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SOCO Student Media from Colorado State University Pueblo

The Today

SOCO Student Media from Colorado State University Pueblo

The Today

SOCO Student Media from Colorado State University Pueblo

The Today

Brooke Shields heartbreaking revelations in “Pretty Baby”

1986+Picture+of+Brooke+Shields+on+a+ship.+Photo+provided+by+Pixabay.
1986 Picture of Brooke Shields on a ship. Photo provided by Pixabay.

By Madison Lira

Beginning her career before she could even walk, Brooke Shields has been in the Hollywood limelight for the entirety of her life. Radiating with beauty since she was born, it didn’t long for the name “Brooke Shields” to become a household staple. Shields being thrust into the limelight from just a baby would throw her into the dark underbelly of Hollywood, however. She would discover that her fame and glamour would come at a price: constant sexualization and a loss of agency over her body and mind. In her documentary “Pretty Baby: Brooke Shields,” Shields recalls moments that shaped her into the woman she is today. She is not only an advocate for her teenage daughters but mothers and women over 40 having to relearn having agency over their own lives. The documentary bearing the name of her first and, consequently, most controversial film in which 11-year-old Shields played the role of a prostitute, serves as a cautionary tale of the sexual and commercial objectification of young girls and women. 

With the films she’s starred in, Shields brings up the ones in her early childhood to teenage years that threw her into the lion’s den of accusations and constant objectification by older men. “Pretty Baby,” where she kissed her 29-year-old co-star Keith Carradine at 11 years old. “Blue Lagoon,” where director Randal Kleiser said she was going from a child into a woman while filming when Shields was just 16.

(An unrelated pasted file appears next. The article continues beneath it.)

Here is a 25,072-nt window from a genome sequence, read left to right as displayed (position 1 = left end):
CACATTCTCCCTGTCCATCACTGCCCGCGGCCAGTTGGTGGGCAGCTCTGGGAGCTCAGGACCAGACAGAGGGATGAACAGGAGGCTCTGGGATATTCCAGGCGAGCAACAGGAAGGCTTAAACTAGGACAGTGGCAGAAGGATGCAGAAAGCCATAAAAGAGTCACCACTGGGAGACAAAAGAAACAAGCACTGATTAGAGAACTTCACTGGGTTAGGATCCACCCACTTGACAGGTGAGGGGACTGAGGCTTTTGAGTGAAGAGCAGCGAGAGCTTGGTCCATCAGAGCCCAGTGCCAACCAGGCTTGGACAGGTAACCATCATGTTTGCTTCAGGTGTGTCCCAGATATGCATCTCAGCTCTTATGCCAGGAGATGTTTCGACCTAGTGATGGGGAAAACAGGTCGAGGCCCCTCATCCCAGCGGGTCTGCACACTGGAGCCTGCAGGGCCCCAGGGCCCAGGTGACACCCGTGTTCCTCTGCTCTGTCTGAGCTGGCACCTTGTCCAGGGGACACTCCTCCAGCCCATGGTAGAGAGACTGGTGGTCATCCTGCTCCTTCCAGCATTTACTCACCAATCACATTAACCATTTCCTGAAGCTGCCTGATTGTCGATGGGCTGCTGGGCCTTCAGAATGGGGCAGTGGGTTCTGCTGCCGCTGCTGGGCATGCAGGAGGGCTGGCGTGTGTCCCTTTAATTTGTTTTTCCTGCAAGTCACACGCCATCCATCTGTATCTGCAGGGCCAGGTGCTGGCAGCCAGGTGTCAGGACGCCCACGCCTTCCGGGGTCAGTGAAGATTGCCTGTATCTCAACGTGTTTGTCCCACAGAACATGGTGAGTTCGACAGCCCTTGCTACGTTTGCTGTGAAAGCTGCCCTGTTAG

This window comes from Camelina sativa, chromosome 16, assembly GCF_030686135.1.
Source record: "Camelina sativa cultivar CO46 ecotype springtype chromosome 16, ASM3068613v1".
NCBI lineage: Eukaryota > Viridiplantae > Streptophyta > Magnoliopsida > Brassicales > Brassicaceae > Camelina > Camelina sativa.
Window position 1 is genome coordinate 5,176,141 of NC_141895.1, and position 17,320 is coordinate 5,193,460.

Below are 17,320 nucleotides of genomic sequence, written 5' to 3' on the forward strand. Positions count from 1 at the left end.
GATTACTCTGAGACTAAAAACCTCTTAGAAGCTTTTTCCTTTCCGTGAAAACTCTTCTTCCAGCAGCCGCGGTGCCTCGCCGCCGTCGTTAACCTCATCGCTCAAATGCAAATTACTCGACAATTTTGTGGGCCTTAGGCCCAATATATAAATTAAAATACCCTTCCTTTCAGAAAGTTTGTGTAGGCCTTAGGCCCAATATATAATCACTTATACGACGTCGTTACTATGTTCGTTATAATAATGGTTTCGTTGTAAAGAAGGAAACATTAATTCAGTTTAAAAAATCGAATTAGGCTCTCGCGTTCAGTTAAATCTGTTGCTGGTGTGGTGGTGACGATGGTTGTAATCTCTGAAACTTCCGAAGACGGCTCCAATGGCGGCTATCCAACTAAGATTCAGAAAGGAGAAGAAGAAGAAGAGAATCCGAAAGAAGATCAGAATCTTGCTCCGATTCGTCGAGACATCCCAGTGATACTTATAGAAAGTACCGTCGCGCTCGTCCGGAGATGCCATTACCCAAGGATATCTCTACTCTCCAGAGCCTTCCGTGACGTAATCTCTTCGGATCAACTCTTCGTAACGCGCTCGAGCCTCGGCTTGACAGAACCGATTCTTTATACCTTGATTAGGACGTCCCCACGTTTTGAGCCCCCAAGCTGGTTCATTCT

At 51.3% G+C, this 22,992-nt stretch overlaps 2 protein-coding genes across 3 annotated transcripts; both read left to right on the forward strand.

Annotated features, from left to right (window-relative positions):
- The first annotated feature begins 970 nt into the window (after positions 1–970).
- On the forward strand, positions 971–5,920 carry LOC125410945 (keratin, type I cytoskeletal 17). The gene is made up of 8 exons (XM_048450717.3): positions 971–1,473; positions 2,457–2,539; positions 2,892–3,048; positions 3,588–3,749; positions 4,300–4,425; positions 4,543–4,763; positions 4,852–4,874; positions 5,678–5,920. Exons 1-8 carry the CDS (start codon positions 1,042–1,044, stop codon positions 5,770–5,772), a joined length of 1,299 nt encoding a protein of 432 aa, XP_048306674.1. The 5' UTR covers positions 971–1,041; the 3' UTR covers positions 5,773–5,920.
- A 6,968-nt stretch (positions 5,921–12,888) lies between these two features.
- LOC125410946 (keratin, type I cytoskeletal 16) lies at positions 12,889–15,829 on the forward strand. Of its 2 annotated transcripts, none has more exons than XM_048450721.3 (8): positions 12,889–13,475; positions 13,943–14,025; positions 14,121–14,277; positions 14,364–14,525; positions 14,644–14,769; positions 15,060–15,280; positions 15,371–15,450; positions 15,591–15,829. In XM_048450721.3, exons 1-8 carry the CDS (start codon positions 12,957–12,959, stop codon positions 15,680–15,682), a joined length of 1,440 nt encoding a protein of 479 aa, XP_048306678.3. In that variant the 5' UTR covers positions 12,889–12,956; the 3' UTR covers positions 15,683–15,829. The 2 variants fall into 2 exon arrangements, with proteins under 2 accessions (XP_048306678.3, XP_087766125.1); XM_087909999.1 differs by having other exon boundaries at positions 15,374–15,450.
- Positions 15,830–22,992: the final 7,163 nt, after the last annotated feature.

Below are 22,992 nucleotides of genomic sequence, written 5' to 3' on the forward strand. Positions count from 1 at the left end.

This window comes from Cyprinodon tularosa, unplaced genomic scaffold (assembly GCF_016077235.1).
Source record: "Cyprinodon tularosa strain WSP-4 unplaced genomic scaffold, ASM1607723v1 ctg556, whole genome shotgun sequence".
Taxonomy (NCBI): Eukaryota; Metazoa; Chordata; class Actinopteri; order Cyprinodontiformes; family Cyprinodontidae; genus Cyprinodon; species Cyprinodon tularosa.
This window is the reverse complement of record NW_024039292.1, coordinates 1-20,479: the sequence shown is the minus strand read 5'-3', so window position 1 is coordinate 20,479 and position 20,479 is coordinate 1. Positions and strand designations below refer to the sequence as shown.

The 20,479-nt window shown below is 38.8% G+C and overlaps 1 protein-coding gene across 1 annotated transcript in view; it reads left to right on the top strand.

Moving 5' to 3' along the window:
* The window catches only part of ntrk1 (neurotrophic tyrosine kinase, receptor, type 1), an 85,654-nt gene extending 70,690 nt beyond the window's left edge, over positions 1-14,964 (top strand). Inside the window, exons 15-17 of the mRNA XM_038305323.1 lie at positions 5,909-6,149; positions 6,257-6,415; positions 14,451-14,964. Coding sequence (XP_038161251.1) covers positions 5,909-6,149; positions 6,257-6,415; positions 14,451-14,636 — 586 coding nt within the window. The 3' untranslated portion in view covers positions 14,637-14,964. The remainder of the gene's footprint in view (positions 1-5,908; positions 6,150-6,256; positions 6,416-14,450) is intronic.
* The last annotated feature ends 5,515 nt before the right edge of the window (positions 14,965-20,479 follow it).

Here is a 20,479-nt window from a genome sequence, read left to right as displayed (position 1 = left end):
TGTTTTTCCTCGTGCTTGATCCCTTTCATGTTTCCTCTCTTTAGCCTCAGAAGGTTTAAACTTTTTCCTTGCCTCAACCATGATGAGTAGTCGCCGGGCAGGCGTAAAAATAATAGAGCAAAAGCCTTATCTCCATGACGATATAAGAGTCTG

“They wanted to make it a reality show,” Shields said. “They wanted to sell my actual sexual awakening.” Shields didn’t even have her own opinion on her sexuality as growing up Catholic, sex was a taboo topic, and her parents repeatedly told her to wait until marriage for it. 

When Shields filmed a sex scene for the film “Endless Love,” director Franco Zeffirelli had repeatedly become displeased with Shields’s facial expressions while filming the scene. So Zeffirelli decided to start twisting Shields’s toe during the stages to capture what looked like an expression of ecstasy on her face when she really was in pain. The filming of this movie is where Sheilds’s also learned to disassociate from her own body, where she could not have to watch herself film something that was actively causing her harm.

The documentary also provided an outlet for Sheilds to speak for the first time about how, at 22 years old, she was raped by an unnamed Hollywood filmmaker. “I didn’t fight that much. I didn’t. I just absolutely froze. I thought my one ‘no’ should have been enough. And I just thought, stay alive and get out. And I just . . . ‘voomp,’ just shut it out. And God knows I knew how to be disassociated from my body. I had practiced that,” said Shields. 

With these revelations, however, the ending shots of the documentary feature Shields speaking with her daughters and showing the growth of confidence, self-love, and advocacy that she has now for herself. Her daughters talk with admirable self-awareness and knowledge about their mother’s exploitation at a young age and how they knew it was wrong. “Everything is different now,” declared one of the girls. 

“Pretty Baby: Brooke Shields” is now available to stream in a two-part series on Hulu.

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